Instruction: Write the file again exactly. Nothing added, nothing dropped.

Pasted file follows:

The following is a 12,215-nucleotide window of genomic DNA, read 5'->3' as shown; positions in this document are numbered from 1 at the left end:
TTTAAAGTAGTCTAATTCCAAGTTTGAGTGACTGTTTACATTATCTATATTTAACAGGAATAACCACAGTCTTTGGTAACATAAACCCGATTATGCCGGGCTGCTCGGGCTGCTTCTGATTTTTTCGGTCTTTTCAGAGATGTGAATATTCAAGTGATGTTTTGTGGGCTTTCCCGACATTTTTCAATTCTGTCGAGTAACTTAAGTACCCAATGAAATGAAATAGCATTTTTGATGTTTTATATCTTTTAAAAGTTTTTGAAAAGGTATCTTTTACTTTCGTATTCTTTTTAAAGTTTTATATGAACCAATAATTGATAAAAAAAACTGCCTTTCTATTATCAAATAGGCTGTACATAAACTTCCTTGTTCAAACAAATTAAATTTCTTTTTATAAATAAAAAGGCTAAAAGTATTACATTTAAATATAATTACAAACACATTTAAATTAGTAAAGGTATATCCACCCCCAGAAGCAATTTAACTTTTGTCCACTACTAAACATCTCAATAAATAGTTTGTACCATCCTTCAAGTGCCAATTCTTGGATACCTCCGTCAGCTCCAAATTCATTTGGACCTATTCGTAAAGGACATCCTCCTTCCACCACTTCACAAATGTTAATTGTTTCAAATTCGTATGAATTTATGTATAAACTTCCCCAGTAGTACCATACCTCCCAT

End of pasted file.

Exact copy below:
The following is a 12,215-nucleotide window of genomic DNA, read 5'->3' as shown; positions in this document are numbered from 1 at the left end:
TTTAAAGTAGTCTAATTCCAAGTTTGAGTGACTGTTTACATTATCTATATTTAACAGGAATAACCACAGTCTTTGGTAACATAAACCCGATTATGCCGGGCTGCTCGGGCTGCTTCTGATTTTTTCGGTCTTTTCAGAGATGTGAATATTCAAGTGATGTTTTGTGGGCTTTCCCGACATTTTTCAATTCTGTCGAGTAACTTAAGTACCCAATGAAATGAAATAGCATTTTTGATGTTTTATATCTTTTAAAAGTTTTTGAAAAGGTATCTTTTACTTTCGTATTCTTTTTAAAGTTTTATATGAACCAATAATTGATAAAAAAAACTGCCTTTCTATTATCAAATAGGCTGTACATAAACTTCCTTGTTCAAACAAATTAAATTTCTTTTTATAAATAAAAAGGCTAAAAGTATTACATTTAAATATAATTACAAACACATTTAAATTAGTAAAGGTATATCCACCCCCAGAAGCAATTTAACTTTTGTCCACTACTAAACATCTCAATAAATAGTTTGTACCATCCTTCAAGTGCCAATTCTTGGATACCTCCGTCAGCTCCAAATTCATTTGGACCTATTCGTAAAGGACATCCTCCTTCCACCACTTCACAAATGTTAATTGTTTCAAATTCGTATGAATTTATGTATAAACTTCCCCAGTAGTACCATACCTCCCAT